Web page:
Nelnet Inc. (NNI) reported fourth-quarter 2011 earnings per share of $1.29, surpassing the prior-year quarter’s earnings of $1.02 per share.
Nelnet’s results reflected the benefits from the diversification of revenue through fee-based businesses. Operating expenses of the company also dropped during the quarter. However, a fall in investment interest income and a rise in provision for loan losses was the downside.
On a GAAP basis, Nelnet’s fourth-quarter net income stood at $64.9 million or $1.37 per share, significantly down from $85.1 million or $1.75 per share in the comparable quarter last year.
For the full year, net income was $4.61 per share, up from $4.21 in the prior year. GAAP net income was $204.3 million or $4.23 per share compared with $189.0 million or $3.81 per share in 2010.
Performance in Detail
Nelnet’s net interest income decreased 3% year over year to $93.3 million in the fourth quarter, reflecting a rise in interest expense and a fall in investment interest income, partially offset by an increase in loan interest income.
Moreover, other income declined 32% year over year to $120.3 million, while provisions for loan losses climbed to $7 million from $6 million in the prior-year quarter.
As of December 31, 2011, Nelnet’s net student loan assets were $24.3 billion. Historically low interest rates continue to help Nelnet generate substantial near-term value and cash flow from its student loan portfolio. In July 2011, the company purchased the residual interest in $1.9 billion of securitized Federal Family Education Loan Program.
Nelnet is focused on increasing its earnings through diversification. Loan and guaranty servicing revenue jumped 36% year over year to $51 million. Revenue from tuition payment processing and campus commerce business grew 12% year over year to $16.9 million.
However, the company's enrollment services revenue fell 17.2% from the prior-year quarter to $28.8 million. The deterioration reflects the regulatory uncertainty shrouding the for-profit college industry, resulting in schools curtailing their expenses on marketing activities.
Nelnet started servicing federally-owned student loans for the Department of Education (DoE) in September 2009. The company experienced an increase in loans servicing and consequently reported a growth in revenues from the servicing contract.
As of December 31, 2011, the company was servicing $46.1 billion of loans for 3 million borrowers on behalf of the DoE compared with $30.3 billion of loans for 2.8 million borrowers as of December 31, 2010. Revenue from this contract expanded to $14.0 million in the reported quarter from $11.6 million in the year-ago period.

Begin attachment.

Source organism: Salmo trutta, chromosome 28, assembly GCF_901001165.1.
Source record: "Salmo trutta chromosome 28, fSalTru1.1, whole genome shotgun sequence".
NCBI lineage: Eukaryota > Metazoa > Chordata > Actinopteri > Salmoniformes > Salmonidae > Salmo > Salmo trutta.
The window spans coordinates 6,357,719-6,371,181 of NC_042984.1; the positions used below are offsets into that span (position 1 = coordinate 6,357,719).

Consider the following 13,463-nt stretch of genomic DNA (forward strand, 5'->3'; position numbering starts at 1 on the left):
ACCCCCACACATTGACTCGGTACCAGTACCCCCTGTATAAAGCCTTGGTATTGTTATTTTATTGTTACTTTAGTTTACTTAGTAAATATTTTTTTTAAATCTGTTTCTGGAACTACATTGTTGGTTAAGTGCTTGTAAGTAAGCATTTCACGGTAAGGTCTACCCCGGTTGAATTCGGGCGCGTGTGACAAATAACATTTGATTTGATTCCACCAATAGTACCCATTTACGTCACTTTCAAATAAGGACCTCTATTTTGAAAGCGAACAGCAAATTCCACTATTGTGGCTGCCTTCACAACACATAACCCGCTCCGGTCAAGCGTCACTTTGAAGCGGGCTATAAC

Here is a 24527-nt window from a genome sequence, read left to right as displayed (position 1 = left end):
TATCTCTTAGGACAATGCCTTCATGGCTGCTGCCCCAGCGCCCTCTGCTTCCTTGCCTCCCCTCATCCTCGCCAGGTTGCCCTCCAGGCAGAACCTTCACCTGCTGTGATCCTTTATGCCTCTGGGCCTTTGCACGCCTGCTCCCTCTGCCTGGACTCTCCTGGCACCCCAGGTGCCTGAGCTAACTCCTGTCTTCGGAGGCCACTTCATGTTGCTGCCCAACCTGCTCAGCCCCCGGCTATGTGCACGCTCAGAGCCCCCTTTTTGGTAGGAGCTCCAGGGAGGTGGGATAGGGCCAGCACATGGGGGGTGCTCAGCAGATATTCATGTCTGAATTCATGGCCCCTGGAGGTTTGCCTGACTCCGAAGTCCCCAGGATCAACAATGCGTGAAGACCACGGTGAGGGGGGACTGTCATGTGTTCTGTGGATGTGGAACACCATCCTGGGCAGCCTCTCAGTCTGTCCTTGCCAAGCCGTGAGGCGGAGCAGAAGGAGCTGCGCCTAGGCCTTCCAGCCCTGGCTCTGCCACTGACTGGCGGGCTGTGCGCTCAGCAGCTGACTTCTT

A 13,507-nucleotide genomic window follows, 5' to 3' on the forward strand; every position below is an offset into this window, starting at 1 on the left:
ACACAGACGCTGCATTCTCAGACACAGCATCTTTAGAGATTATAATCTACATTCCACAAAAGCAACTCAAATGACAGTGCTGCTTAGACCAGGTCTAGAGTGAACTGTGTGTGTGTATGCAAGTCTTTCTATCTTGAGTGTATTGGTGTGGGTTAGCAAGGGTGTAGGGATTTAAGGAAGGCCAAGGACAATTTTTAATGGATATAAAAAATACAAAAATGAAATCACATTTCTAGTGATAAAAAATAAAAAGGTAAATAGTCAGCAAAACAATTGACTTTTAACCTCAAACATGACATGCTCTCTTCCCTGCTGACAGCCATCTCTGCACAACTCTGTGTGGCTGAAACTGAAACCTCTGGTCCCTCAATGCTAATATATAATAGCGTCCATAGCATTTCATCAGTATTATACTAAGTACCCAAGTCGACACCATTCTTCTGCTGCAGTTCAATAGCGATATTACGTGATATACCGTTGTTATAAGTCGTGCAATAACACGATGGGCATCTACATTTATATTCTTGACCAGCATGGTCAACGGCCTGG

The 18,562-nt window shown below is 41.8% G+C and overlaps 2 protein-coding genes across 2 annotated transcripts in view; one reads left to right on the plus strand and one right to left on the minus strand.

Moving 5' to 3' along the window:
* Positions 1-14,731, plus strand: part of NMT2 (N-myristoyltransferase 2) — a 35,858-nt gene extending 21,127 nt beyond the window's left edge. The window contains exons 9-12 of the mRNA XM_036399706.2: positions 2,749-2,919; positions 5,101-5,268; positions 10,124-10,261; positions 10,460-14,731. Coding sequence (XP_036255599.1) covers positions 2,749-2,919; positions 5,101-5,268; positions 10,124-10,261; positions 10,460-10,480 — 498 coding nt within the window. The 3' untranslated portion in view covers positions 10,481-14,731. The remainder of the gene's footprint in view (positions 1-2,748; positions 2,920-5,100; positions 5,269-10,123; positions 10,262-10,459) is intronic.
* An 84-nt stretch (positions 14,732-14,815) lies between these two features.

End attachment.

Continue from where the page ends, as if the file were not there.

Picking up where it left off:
Nelnet’s operating expenses for the fourth quarter stood at $102.7 million, down 21.8% year over year. The company expects its operating expenses to increase over time to support revenue growth in its fee-based businesses.
The other student lender, SLM Corp. (SLM) better known as Sallie Mae, reported fourth-quarter 2011 core earnings of $268 million or 51 cents per share, a penny above the Zacks Consensus Estimate. However, the results compare unfavorably with the prior-year quarter’s core earnings of $401 million or 75 cents per share.
Improvements in net interest income, loan loss provision, expenses and discontinued operations supported the core earnings figure. Yet, a decrease in gains on loan sales and debt repurchases from the prior-year period led to the drop in core earnings.
Capital Deployment Update
In the reported quarter, Nelnet repurchased 0.3 million shares of Class A common stock for $6 million, under the company's stock repurchase program at an average price of $19.09 per share. For full year, the company repurchased 1.4 million shares of Class A common stock for $27.1 million at an average price of $18.89 per share.
Nelnet’s Board of Directors declared the fourth quarterly cash dividend on the company's outstanding shares of Class A common stock and Class B common stock of 10 cents per share. The dividend will be paid on March 15, 2012 to shareholders of record as of March 1, 2012.
Although the student loan reform law has barred the company from originating federal student loans since July 2010, Nelnet has expanded in areas that are independent of the federal program. Increasing revenues from its fee-based business and servicing of loans for the Education department should bolster its earnings.
Though the company’s capital position is solid, we believe that the concerns over the implementation of the recent financial reform act and a protracted economic recovery continue to linger. Moreover, expenses are expected to increase with the rise in the volume of loan servicing. Yet, capital deployment efforts are encouraging and are capable of boosting investors’ confidence in the stock.
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